While the Osgoode Society is a great book club and virtual meeting place for Canadian legal history buffs from all walks of life (and everyone who reads this blog should be a member), legal historians from the Canadian academy (current and retired faculty and graduate students) have no real dedicated associational home. Many of us are members of the American Society for Legal History, an organization which is dominated by Americans but is not confined to that breed. And joining the ASLH is a great idea.
So is joining the Canadian Law and Society Association. As the name suggests, this is a group for scholars whose interests can broadly be described as socio-legal. Many teach in law schools, others hail from the disciplines of criminology, sociology, anthropology and political science. The society is a big tent; the association's board has traditionally included legal historians and their conference programmers ensure that legal history panels are included in conference agendas. The CLSA is also consciously grad student friendly. It is true that the association's journal, the Canadian Journal of Law and Society, has not been over-burdened with legal history pieces, but this is not editorial policy--there are several historians on the current editorial board (including me). This lacuna is probably due to the practice of legal historians submitting to history or legal journals in a kind of path dependence.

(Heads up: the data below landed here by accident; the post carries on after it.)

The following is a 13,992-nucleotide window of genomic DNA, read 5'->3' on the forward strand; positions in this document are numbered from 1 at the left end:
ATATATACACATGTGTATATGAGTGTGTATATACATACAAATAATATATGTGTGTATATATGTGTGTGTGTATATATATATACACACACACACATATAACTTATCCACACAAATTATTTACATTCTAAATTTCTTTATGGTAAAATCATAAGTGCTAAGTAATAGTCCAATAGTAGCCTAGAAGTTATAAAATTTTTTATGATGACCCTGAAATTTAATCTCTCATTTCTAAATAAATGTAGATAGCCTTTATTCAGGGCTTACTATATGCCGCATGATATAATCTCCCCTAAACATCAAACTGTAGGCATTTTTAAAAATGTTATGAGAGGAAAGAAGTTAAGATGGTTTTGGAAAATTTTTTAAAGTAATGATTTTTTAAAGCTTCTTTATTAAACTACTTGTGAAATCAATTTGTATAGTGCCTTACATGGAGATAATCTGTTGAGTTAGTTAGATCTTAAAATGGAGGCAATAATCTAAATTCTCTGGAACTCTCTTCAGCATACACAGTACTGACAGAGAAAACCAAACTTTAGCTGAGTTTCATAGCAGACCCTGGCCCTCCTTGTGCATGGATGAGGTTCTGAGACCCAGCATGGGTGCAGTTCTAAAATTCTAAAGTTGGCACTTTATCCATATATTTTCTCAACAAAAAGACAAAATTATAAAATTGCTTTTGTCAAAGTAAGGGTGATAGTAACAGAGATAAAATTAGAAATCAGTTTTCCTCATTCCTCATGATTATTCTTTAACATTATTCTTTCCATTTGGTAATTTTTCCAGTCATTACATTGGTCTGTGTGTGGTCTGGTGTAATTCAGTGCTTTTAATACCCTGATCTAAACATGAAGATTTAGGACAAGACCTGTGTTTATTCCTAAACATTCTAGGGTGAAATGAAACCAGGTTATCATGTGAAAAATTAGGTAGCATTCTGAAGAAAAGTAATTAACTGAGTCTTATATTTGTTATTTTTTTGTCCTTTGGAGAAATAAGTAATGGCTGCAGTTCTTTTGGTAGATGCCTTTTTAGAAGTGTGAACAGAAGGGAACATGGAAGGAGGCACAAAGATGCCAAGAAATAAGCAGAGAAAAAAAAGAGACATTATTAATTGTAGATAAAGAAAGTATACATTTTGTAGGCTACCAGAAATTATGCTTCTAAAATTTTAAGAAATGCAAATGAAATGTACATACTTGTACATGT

All of which is to say: join or renew your membership, attend the annual conferences and consider submitting your articles to the CJLS!